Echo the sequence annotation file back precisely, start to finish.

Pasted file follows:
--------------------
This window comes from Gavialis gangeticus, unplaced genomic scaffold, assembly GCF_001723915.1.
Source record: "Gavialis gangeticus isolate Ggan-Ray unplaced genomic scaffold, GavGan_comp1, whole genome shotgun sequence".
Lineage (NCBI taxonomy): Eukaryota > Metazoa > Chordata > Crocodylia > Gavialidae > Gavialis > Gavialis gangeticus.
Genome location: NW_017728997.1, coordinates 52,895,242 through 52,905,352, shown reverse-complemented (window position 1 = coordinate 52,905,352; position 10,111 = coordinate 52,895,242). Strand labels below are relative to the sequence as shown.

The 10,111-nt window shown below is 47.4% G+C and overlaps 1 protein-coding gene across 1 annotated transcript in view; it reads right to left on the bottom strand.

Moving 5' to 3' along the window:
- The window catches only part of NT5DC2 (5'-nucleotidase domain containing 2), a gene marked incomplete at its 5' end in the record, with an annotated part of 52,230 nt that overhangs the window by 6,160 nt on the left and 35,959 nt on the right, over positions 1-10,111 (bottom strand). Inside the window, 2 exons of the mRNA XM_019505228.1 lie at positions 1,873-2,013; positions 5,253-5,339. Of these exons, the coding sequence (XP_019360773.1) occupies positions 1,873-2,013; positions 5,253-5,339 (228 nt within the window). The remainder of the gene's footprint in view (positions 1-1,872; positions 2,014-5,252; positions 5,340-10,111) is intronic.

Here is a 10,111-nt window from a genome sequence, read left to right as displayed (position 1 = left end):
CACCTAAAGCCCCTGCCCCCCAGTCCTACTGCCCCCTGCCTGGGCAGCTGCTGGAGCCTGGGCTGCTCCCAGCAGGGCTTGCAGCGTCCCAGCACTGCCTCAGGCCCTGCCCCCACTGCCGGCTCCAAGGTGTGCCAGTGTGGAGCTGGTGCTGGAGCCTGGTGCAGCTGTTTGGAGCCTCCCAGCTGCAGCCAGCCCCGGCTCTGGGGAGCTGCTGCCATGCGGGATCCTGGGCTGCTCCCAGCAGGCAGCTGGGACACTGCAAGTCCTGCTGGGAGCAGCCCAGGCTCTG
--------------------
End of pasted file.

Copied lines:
This window comes from Gavialis gangeticus, unplaced genomic scaffold, assembly GCF_001723915.1.
Source record: "Gavialis gangeticus isolate Ggan-Ray unplaced genomic scaffold, GavGan_comp1, whole genome shotgun sequence".
Lineage (NCBI taxonomy): Eukaryota > Metazoa > Chordata > Crocodylia > Gavialidae > Gavialis > Gavialis gangeticus.
Genome location: NW_017728997.1, coordinates 52,895,242 through 52,905,352, shown reverse-complemented (window position 1 = coordinate 52,905,352; position 10,111 = coordinate 52,895,242). Strand labels below are relative to the sequence as shown.

The 10,111-nt window shown below is 47.4% G+C and overlaps 1 protein-coding gene across 1 annotated transcript in view; it reads right to left on the bottom strand.

Moving 5' to 3' along the window:
- The window catches only part of NT5DC2 (5'-nucleotidase domain containing 2), a gene marked incomplete at its 5' end in the record, with an annotated part of 52,230 nt that overhangs the window by 6,160 nt on the left and 35,959 nt on the right, over positions 1-10,111 (bottom strand). Inside the window, 2 exons of the mRNA XM_019505228.1 lie at positions 1,873-2,013; positions 5,253-5,339. Of these exons, the coding sequence (XP_019360773.1) occupies positions 1,873-2,013; positions 5,253-5,339 (228 nt within the window). The remainder of the gene's footprint in view (positions 1-1,872; positions 2,014-5,252; positions 5,340-10,111) is intronic.

Here is a 10,111-nt window from a genome sequence, read left to right as displayed (position 1 = left end):
CACCTAAAGCCCCTGCCCCCCAGTCCTACTGCCCCCTGCCTGGGCAGCTGCTGGAGCCTGGGCTGCTCCCAGCAGGGCTTGCAGCGTCCCAGCACTGCCTCAGGCCCTGCCCCCACTGCCGGCTCCAAGGTGTGCCAGTGTGGAGCTGGTGCTGGAGCCTGGTGCAGCTGTTTGGAGCCTCCCAGCTGCAGCCAGCCCCGGCTCTGGGGAGCTGCTGCCATGCGGGATCCTGGGCTGCTCCCAGCAGGCAGCTGGGACACTGCAAGTCCTGCTGGGAGCAGCCCAGGCTCTG